On the 4th of February it was World Cancer Day. Now, it goes without saying that all of us have been affected by cancer in some way, especially with it being one of the leading causes of deaths in the UK, after heart disease. It is a devastating disease, but as we learn more about cancer, we are better equipped to beat it. Cancer research is such an important field and the majority of scientific research being done today ultimately has a link to cancer in some way. Cancer is normally referred to as one disease, but actually that’s an umbrella term for lots of diseases; there are over 200 known types of cancer, all of which are different in some way. This is one of the reasons that cancer is so hard to treat, as it is important to find a treatment specific to the patient and the type of cancer that they have.
For me, the pathogenesis of cancer has always been a topic that I’ve wanted to learn more about. Cancer cells are your own cells, that are able to grow uncontrollably and avoid apoptosis (cell death). They even manage to undergo angiogenesis, which is where they develop their own network of blood vessels to effectively provide their own blood supply. They are destructive and fascinating all at once. This semester, I am taking the Cancer Cell and Molecular Biology module (module code BS3003). Two weeks in and I’ve become even more intrigued by the disease. Lectures on oncogenes, tumour suppressors and the hallmarks of cancer, amongst others, are giving me the opportunity to learn about the complexity of cancer development and really think about the overall necessity of cancer research. For this module, we have to write an essay on a chosen type of cancer (we are given eight to choose from) and I can’t believe I’m saying this but I’m actually looking forward to getting stuck into writing an essay…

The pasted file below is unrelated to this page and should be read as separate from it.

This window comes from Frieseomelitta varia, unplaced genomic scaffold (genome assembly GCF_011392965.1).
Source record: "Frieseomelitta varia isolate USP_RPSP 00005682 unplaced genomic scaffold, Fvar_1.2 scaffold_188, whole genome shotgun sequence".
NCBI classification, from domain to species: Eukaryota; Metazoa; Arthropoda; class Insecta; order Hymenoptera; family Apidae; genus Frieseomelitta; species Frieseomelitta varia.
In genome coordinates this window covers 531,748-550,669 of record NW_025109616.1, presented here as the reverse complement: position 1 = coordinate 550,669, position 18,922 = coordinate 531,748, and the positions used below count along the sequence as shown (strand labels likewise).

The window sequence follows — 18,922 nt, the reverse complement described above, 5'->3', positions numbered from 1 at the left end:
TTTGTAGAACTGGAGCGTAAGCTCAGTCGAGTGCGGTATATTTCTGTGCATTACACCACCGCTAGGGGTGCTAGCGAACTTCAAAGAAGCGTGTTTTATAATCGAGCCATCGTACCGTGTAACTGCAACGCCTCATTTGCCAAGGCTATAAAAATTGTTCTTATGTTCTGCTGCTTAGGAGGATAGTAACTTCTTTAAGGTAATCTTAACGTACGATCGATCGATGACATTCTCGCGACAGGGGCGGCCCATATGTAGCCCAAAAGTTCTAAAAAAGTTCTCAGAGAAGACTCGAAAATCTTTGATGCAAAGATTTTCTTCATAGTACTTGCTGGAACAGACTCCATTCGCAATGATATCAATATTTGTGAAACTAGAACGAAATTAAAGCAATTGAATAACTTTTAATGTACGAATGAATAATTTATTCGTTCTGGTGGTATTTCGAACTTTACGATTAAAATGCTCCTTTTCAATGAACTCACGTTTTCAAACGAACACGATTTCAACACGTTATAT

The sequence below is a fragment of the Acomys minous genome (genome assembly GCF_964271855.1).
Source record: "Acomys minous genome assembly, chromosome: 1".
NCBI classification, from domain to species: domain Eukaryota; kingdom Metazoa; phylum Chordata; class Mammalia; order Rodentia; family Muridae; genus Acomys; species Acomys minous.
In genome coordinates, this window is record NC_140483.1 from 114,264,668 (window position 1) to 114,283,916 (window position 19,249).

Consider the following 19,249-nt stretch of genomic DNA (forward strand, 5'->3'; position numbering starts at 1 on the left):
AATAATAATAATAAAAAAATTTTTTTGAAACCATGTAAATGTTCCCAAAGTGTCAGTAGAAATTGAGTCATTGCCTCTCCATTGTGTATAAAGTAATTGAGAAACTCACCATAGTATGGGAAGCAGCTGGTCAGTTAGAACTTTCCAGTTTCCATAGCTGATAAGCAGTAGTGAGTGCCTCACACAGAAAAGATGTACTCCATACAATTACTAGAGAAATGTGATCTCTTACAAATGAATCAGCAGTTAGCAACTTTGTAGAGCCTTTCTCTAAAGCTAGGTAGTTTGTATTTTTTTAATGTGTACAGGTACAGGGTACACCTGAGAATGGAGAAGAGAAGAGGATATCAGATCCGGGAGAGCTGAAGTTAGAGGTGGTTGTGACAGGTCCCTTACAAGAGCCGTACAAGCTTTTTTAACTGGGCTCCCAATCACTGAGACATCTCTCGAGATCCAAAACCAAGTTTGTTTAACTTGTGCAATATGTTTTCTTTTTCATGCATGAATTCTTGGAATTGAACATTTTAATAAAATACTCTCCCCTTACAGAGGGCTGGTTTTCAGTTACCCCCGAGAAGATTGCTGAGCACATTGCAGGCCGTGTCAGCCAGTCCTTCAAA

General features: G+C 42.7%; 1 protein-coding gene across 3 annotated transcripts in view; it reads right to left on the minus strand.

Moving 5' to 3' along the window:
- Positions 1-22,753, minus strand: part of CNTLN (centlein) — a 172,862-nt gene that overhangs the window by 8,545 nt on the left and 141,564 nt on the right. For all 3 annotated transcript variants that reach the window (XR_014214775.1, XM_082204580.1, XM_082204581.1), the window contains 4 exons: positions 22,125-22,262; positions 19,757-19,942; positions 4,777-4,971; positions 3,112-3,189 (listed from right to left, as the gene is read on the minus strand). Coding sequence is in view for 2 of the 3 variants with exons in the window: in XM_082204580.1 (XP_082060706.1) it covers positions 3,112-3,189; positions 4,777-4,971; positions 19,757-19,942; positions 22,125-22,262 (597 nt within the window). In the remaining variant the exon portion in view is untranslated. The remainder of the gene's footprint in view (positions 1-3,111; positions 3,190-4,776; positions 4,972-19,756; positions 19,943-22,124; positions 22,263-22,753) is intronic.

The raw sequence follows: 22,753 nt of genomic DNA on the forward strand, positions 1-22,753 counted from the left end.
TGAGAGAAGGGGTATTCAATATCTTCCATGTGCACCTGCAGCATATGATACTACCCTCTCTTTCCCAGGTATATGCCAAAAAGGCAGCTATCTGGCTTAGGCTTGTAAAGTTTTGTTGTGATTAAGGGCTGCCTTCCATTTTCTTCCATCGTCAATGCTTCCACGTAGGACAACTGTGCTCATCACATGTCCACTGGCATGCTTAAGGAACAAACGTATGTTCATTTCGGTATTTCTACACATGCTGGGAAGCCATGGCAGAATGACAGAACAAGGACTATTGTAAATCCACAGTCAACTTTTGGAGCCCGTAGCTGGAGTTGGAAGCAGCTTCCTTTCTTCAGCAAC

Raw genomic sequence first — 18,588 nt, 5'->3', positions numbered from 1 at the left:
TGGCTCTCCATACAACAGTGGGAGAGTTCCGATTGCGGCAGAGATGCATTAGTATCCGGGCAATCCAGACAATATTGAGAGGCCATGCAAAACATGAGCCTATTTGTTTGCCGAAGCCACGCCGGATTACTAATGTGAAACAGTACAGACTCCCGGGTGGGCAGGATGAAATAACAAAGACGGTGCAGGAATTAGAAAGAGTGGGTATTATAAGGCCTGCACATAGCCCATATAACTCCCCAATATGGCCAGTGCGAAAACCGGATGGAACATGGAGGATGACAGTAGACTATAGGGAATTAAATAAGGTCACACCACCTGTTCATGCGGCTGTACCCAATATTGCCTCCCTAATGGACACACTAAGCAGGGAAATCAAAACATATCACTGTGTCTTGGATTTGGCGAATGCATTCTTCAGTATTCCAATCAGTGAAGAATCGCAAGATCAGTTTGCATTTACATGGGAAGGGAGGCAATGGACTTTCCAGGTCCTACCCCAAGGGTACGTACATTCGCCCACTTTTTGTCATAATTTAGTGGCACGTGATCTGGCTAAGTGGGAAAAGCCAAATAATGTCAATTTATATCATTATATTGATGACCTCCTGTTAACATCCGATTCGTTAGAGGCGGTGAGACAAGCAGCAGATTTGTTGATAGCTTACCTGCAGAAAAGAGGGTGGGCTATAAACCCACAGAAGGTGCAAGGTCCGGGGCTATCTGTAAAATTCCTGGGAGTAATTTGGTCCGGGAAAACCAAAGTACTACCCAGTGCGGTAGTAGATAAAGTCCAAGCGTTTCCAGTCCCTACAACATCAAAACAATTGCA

I’d highly recommend this module to current biological science students. It seems to be an extremely popular module which is not at all surprising!